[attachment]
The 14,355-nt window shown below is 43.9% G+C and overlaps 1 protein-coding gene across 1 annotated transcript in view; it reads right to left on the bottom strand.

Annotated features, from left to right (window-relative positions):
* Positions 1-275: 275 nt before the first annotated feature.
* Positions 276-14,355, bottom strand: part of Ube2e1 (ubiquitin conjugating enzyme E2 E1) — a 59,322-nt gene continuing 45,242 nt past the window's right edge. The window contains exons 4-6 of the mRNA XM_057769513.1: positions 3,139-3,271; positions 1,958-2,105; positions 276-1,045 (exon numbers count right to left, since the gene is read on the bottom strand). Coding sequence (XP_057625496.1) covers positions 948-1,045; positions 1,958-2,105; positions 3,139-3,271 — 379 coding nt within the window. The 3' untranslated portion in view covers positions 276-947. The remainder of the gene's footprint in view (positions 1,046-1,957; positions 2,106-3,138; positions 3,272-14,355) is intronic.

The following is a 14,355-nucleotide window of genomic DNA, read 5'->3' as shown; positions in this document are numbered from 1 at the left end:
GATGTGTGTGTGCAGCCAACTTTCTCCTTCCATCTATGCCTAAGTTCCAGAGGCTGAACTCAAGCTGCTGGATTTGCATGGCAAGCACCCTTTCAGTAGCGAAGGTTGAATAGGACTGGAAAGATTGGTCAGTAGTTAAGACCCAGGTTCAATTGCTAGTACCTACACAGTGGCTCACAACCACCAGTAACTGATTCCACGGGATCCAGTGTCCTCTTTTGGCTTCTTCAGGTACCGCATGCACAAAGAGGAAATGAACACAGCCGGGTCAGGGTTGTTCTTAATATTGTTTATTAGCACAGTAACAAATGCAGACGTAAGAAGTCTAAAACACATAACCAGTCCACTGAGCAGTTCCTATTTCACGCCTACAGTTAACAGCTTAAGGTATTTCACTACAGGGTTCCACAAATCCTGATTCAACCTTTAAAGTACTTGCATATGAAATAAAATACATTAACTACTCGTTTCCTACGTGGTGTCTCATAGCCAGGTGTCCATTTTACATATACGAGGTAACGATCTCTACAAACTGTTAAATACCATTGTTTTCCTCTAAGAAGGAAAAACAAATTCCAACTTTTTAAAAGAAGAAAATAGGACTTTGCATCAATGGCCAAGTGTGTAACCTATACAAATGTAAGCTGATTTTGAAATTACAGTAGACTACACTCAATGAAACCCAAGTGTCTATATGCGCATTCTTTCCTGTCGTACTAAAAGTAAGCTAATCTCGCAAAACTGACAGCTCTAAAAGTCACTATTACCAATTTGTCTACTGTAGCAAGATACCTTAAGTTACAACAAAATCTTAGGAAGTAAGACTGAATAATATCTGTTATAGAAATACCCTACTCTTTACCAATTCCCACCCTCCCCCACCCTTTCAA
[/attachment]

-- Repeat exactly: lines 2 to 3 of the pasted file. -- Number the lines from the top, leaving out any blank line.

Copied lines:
Annotated features, from left to right (window-relative positions):
* Positions 1-275: 275 nt before the first annotated feature.